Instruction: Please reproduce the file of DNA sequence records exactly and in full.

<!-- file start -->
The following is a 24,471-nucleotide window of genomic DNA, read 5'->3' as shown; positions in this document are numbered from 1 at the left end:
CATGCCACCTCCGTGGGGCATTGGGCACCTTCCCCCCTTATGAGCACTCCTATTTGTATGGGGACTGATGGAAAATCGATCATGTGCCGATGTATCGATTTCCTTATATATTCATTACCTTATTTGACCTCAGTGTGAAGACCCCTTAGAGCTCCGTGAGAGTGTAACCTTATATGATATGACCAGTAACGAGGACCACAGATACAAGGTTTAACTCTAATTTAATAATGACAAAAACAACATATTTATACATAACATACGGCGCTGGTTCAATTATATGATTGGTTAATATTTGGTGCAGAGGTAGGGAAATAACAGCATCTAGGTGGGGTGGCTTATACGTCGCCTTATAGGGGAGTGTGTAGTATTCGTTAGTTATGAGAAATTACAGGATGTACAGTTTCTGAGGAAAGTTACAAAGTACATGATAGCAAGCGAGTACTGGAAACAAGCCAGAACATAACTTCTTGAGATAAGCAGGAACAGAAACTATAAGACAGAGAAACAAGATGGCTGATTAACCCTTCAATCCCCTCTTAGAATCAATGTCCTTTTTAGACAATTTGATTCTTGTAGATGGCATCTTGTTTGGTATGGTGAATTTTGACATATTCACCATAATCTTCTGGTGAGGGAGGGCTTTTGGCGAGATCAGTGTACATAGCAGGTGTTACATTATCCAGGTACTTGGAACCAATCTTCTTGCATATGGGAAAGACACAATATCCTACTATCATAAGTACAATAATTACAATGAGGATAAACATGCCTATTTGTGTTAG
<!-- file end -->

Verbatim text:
The following is a 24,471-nucleotide window of genomic DNA, read 5'->3' as shown; positions in this document are numbered from 1 at the left end:
CATGCCACCTCCGTGGGGCATTGGGCACCTTCCCCCCTTATGAGCACTCCTATTTGTATGGGGACTGATGGAAAATCGATCATGTGCCGATGTATCGATTTCCTTATATATTCATTACCTTATTTGACCTCAGTGTGAAGACCCCTTAGAGCTCCGTGAGAGTGTAACCTTATATGATATGACCAGTAACGAGGACCACAGATACAAGGTTTAACTCTAATTTAATAATGACAAAAACAACATATTTATACATAACATACGGCGCTGGTTCAATTATATGATTGGTTAATATTTGGTGCAGAGGTAGGGAAATAACAGCATCTAGGTGGGGTGGCTTATACGTCGCCTTATAGGGGAGTGTGTAGTATTCGTTAGTTATGAGAAATTACAGGATGTACAGTTTCTGAGGAAAGTTACAAAGTACATGATAGCAAGCGAGTACTGGAAACAAGCCAGAACATAACTTCTTGAGATAAGCAGGAACAGAAACTATAAGACAGAGAAACAAGATGGCTGATTAACCCTTCAATCCCCTCTTAGAATCAATGTCCTTTTTAGACAATTTGATTCTTGTAGATGGCATCTTGTTTGGTATGGTGAATTTTGACATATTCACCATAATCTTCTGGTGAGGGAGGGCTTTTGGCGAGATCAGTGTACATAGCAGGTGTTACATTATCCAGGTACTTGGAACCAATCTTCTTGCATATGGGAAAGACACAATATCCTACTATCATAAGTACAATAATTACAATGAGGATAAACATGCCTATTTGTGTTAG